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I have a class TCPClient, when the user connects to the server this class creates a new Runnable Thread that keeps reading to see if that is something in the cache, if it founds something it increases the cacheSize variable, that is used then I call the method receiveData(int size) to read what is in the cache.

When I click on a button in my JPanel is calls the method sendData(char[]);, that sends an array of char with the command that i need to send. Then I call the method: availableData(); thar returns the size of the data available in the cache, and then the metod receiveData(); that put the data received from the server in and array of char.

The problem is: when I call the method sendData() is sends the command that I write, and then when I call availableData(); it returns 0! Because the thread pauses and only start running again when the button finished running it's code.

There's any way to call the sendData(), run the thread again to read the size of the cache, then call the method availableData() with the correct cache size? (all of it just pressing a button, I don't want to press another just to read the size of the cache and show the output on the screen, oh, and sorry about my bad english, It's cleary not my native language).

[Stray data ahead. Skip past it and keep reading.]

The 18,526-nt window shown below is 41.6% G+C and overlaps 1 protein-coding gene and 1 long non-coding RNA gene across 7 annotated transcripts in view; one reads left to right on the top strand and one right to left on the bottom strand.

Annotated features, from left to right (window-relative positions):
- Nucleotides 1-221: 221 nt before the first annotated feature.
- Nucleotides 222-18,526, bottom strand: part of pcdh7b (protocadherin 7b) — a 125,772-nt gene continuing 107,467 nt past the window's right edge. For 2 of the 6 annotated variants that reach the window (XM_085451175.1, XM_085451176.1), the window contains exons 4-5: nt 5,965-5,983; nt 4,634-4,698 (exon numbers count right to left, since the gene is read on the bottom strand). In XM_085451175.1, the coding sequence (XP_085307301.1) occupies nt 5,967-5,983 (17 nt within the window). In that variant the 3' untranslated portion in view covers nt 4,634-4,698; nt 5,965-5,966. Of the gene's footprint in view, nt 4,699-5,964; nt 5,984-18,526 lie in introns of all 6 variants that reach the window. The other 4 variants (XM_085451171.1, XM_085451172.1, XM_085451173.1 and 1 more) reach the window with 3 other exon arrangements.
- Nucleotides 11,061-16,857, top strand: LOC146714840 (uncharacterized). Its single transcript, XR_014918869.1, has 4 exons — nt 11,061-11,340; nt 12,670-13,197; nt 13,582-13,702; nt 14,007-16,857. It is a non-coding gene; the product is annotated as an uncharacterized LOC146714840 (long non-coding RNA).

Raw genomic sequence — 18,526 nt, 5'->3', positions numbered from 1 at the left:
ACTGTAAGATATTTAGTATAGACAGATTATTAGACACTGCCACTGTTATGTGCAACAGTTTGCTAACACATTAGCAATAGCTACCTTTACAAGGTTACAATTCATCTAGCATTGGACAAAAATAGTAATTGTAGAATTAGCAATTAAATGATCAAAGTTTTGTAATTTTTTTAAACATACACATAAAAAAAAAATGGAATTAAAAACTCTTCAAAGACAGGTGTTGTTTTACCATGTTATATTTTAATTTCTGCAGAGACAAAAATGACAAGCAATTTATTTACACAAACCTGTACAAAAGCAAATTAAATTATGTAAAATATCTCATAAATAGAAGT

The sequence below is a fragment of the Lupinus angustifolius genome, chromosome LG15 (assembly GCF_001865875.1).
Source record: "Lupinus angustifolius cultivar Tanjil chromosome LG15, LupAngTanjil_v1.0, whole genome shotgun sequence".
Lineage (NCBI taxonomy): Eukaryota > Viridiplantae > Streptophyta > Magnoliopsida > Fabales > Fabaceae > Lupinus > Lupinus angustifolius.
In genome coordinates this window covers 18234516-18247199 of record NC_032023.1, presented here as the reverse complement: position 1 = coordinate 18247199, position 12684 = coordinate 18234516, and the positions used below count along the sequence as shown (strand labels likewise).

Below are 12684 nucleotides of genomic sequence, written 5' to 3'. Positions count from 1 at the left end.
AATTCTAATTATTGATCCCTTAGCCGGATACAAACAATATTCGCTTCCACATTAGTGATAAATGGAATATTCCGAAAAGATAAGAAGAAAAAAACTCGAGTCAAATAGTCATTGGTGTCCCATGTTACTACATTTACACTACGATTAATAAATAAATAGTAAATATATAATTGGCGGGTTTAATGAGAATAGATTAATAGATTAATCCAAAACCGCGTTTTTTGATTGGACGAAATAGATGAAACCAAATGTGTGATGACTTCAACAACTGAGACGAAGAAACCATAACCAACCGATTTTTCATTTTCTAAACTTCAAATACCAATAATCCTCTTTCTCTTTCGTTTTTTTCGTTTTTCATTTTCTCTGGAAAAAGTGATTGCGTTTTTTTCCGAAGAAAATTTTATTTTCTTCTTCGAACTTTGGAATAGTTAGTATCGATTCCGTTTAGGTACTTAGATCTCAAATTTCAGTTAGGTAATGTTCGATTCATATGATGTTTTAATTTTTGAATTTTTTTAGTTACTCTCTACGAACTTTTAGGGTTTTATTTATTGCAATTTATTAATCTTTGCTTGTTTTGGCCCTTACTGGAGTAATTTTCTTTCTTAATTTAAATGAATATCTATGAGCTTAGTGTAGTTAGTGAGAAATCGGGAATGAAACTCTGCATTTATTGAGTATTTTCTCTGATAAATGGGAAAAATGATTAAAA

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closed as too localized by Gray, Jivings, EJP, tim_yates, ChrisF May 23 '12 at 11:09

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Please edit your post to some concise code examples. We just don't have the context to be able to help you. –  Gray May 22 '12 at 14:49
The real answer is not to avoid pausing threads, but to write multi-threaded code to avoid any sort of timing issue such as the one you described. –  Justin Ethier May 22 '12 at 14:51
you can add yet another thread to execute the method. –  Basilio German May 22 '12 at 14:51
As far as I understand you should have two threads one will sent data to server and another will manage all answers and update application state - like showing some on the screen. –  Dmitry May 22 '12 at 14:54
When you say 'cache' do you actually mean 'message'? Your post is very confusing. But it sounds once again like the classic misuse of the available() method to do something it doesn't do. You should block in a read() until data arrives, instead of trying to foretell the future. –  EJP May 22 '12 at 22:57
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